Security has always been an overwhelming field for IT administrators. It’s something that can never really be defined in terms of percentage. When was the last time you heard an administrator say he or she is 100 percent secured? I’m guessing never. There’s always a burden of securing the network, securing the servers, installing important security patches across all machines, and cluelessly hoping one does not become a victim of a zero-day exploit.
Sometimes it’s inevitable, and bad things do happen. But what bothers me is when things go wrong because of the silliest of mistakes ending up in big blunders. As a precaution, I personally avoid installing third-party software unless and until it’s either from a reputed publisher or absolutely necessary. On the other hand, there are users who randomly run any executable they find lying around and bring in all sorts of infected flash drives they used at a cybercafé to send pictures of their new pet to all the family members. Dealing with browser toolbars, icon docks, and similar crapware like that is a nightmare for administrators like me with partial OCD. How do we deal with this?
Of course we can disable access to removable devices altogether from group policy and prevent users from installing any software. But doing that has an adverse effect on employee productivity, like users who may want to install genuine software for legitimate reasons. This is where AppLocker comes to the rescue. It allows you to maintain a fine balance between accessibility and security. Although this feature has been around since Windows Server 2008 R2, I’ve seen few people actually use it – probably because not many people are aware of how powerful this feature is. That’s why we’ll revisit this old friend and learn how to configure Applocker in Windows Server 2012 R2 in this post.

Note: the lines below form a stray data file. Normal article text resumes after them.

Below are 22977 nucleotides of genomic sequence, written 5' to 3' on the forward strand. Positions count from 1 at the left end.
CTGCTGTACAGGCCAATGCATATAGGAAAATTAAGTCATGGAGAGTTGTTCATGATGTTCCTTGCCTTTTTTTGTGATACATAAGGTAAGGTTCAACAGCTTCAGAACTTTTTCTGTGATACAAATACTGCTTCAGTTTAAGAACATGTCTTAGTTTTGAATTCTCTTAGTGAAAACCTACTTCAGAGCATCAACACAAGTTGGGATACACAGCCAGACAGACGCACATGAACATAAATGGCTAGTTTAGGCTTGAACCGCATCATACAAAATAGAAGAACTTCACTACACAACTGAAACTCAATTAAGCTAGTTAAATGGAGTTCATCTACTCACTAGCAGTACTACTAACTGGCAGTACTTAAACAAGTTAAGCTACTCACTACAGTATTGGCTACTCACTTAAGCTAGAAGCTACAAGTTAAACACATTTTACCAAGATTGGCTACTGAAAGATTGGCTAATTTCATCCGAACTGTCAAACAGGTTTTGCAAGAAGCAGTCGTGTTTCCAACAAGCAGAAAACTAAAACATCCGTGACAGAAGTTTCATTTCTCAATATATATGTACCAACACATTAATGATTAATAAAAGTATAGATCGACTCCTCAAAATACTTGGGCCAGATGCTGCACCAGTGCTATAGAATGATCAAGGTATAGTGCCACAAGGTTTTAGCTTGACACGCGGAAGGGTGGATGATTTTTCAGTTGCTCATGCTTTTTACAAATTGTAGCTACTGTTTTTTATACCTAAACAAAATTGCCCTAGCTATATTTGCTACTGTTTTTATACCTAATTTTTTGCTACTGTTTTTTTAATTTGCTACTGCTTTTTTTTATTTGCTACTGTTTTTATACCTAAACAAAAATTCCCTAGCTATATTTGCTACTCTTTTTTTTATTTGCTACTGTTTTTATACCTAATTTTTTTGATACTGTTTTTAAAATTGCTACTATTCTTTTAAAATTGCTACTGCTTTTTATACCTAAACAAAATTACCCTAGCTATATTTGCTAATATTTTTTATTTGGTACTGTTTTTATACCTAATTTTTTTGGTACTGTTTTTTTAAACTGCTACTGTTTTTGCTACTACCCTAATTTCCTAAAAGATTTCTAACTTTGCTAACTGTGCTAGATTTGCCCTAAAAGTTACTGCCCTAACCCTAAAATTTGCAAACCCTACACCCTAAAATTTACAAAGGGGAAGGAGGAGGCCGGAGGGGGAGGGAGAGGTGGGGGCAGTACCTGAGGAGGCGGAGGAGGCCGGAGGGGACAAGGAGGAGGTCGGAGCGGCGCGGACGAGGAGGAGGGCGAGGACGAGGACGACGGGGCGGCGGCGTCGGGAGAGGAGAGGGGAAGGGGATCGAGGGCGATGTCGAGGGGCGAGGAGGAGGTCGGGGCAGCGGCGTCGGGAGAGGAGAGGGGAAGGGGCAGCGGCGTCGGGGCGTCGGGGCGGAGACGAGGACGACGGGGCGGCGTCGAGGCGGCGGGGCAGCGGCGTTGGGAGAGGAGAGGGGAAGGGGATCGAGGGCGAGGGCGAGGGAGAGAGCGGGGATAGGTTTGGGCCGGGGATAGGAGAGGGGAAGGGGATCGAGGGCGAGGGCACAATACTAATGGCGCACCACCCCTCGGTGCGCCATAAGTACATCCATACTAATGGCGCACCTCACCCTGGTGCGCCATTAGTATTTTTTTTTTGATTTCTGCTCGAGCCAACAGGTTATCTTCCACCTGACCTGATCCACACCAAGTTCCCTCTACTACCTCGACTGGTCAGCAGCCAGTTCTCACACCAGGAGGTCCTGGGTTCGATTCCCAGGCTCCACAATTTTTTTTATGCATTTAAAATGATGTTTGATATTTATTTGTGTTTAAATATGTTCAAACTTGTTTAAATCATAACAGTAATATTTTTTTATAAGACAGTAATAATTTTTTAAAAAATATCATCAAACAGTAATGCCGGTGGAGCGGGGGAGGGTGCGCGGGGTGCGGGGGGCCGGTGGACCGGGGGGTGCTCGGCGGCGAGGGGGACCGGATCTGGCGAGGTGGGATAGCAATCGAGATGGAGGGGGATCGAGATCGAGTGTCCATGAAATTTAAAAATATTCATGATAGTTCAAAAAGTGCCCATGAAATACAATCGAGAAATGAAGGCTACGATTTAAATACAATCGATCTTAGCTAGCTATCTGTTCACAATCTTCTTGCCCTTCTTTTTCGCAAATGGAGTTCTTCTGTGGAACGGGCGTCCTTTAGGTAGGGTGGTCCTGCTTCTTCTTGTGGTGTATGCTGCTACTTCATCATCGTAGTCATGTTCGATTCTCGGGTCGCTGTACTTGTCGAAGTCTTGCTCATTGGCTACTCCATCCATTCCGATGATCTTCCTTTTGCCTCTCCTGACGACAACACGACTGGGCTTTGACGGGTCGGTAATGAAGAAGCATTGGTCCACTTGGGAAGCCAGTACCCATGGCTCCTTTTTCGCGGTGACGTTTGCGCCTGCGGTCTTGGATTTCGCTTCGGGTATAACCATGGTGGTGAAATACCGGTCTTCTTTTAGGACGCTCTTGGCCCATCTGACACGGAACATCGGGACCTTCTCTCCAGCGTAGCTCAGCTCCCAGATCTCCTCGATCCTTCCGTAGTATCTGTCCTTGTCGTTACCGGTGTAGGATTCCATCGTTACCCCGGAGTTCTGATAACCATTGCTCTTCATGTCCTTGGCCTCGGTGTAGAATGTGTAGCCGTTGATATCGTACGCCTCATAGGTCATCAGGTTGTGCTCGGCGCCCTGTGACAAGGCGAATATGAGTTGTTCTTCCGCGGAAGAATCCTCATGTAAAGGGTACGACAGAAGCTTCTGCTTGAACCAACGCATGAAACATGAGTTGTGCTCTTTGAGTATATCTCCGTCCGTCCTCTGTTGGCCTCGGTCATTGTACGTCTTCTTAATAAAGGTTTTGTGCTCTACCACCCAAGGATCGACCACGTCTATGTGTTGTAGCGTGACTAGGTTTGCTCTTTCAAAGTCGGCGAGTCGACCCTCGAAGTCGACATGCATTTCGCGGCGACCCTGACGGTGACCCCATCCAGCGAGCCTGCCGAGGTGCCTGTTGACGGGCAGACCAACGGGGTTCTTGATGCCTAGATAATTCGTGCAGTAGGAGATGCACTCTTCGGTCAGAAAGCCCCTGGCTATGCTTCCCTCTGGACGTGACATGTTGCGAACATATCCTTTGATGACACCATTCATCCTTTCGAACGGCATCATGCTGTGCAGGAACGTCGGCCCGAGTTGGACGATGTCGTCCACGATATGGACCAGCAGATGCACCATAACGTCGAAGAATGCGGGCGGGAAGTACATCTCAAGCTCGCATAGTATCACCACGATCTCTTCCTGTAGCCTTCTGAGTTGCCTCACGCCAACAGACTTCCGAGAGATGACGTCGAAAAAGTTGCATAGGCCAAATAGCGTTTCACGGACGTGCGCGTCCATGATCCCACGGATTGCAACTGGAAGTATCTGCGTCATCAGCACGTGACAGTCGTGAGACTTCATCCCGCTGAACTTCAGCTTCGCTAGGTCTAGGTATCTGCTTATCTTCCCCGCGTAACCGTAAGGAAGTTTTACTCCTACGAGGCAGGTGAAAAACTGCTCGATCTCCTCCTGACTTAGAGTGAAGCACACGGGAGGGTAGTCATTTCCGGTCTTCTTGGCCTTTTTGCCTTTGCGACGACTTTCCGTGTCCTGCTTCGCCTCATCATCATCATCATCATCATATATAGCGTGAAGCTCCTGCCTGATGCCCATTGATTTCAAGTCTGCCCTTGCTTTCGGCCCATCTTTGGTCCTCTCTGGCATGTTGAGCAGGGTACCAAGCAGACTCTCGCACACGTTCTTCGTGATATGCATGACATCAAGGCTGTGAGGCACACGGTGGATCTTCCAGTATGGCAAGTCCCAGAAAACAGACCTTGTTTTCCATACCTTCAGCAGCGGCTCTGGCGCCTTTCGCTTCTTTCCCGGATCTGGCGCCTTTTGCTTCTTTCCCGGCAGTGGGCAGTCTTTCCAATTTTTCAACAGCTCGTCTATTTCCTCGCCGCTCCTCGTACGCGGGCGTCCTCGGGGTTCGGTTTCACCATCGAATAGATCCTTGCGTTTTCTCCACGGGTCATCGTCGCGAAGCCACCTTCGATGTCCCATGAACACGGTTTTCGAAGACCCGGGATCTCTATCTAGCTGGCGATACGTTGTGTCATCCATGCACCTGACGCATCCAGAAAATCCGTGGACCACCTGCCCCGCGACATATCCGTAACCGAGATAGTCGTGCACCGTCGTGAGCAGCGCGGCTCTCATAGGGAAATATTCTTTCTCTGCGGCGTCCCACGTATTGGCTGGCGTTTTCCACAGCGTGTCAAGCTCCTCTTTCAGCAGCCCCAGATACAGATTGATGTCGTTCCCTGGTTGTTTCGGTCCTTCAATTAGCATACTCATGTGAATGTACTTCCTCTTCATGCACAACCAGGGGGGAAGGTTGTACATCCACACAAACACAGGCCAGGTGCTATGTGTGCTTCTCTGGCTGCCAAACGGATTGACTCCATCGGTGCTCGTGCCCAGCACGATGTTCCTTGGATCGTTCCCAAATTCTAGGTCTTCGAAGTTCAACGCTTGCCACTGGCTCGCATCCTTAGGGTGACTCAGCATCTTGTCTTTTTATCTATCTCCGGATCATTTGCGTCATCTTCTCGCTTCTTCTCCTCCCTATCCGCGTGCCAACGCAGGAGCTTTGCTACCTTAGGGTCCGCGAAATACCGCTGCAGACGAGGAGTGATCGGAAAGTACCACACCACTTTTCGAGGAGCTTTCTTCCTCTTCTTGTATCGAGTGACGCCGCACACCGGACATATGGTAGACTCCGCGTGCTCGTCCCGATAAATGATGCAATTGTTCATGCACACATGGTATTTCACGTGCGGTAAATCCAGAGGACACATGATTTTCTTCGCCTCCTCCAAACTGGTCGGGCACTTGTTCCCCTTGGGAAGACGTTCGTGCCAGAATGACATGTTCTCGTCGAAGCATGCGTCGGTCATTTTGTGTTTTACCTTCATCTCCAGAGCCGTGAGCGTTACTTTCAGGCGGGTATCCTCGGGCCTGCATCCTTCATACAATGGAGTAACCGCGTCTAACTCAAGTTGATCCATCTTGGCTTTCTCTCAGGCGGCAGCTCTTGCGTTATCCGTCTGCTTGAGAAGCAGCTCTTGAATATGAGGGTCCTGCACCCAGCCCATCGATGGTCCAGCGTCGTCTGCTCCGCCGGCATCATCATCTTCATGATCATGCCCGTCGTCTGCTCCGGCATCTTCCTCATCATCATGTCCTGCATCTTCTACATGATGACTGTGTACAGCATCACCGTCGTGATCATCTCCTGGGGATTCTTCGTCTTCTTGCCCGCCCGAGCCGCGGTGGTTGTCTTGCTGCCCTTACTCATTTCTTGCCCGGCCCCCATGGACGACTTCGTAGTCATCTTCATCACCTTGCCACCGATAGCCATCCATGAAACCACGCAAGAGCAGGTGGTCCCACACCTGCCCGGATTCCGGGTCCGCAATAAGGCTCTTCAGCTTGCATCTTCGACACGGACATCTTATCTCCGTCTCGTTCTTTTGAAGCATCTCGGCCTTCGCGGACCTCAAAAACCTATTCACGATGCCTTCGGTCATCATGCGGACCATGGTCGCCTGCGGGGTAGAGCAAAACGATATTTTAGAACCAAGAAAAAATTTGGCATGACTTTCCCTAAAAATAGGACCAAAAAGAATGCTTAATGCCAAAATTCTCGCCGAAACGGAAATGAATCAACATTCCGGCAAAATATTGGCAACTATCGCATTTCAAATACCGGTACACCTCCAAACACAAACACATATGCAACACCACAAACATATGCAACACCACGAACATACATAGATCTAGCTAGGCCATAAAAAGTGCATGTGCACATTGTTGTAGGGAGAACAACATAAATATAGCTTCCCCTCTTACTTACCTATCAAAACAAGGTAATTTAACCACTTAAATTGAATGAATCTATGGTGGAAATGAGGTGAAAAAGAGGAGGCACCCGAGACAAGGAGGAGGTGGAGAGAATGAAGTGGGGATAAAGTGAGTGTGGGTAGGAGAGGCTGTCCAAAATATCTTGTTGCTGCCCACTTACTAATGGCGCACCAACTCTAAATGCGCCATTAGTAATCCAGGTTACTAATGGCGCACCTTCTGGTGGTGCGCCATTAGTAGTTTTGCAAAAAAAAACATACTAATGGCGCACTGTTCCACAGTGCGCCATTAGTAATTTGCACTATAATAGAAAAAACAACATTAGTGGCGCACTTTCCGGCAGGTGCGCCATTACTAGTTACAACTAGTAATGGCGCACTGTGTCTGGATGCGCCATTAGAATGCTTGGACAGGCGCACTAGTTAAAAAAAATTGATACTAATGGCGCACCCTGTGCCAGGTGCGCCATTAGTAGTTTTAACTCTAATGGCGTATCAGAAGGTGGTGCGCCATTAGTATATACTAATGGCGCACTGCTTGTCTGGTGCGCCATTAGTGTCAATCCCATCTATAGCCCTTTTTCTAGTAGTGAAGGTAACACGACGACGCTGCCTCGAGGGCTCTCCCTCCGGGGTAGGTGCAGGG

AppLocker is an application lockdown and control mechanism. It gives the administrator a very granular control over which applications are allowed to execute and which are blocked. This includes executables (.exe), Windows Installers (.msi & .msp), scripts, or Modern UI apps.
You have a three conditions to choose the basis for screening the application.
Publisher rule: If your application has been digitally signed by a publisher, then this is a viable option to go for. Here you can choose from a wide range of parameters like publisher name, product name, version, filename, etc., as basis to allow or deny execution. For example, you could either choose to block all Adobe software (publisher name), or just Adobe Flash (product name), or just version 184.108.40.206 (version), or files from Adobe named flash.exe (filename).
Path rule: When you want to block or allow access to executables only in a specified UNC path, you can choose this option. For example, you could block F:\Games and allow D:\CorpData.
File hash rule: If your application is not digitally signed by a publisher, you can use this option to block or allow access based on the file hash. For example, this could be any file that may not have a publisher name and could be anywhere in the file system.
To understand this better, let us consider a scenario: You want to implement a solution in which you can use removable devices to transfer documents and other files, but any executables on the removable device will prevented from running. Here’s how we go about it in Windows Server 2012 R2 in three parts:
In the first part we created all the rules needed for AppLocker in our demo scenario, but have not enforced the rules to take effect. We’ll do that here.
If you carefully read under the Configure Rule Enforcement section, it also says “For the AppLocker policy to be enforced on a computer, the Application Identity service must be running.” We’ll do this bit in this final part to bring AppLocker to life.
That’s it! Now wait for a couple minutes for all this to come into effect and you’re good to go. To test, try running an executable from any removable device. You’ll get this error message:
You’ll have no problems running any executable from your local disk. This solves the problem of unsolicited software in removable devices being executed voluntarily or involuntarily. Although what we configured here is only enforced on the local server, you can extend the same functionality of AppLocker to your domain computers by using Group Policy instead of the Local Security Policy console. It’s pretty much the same. I think I’ll leave that up to the readers to try that out and explore more about this.
If you have any questions, jot them in the comments section.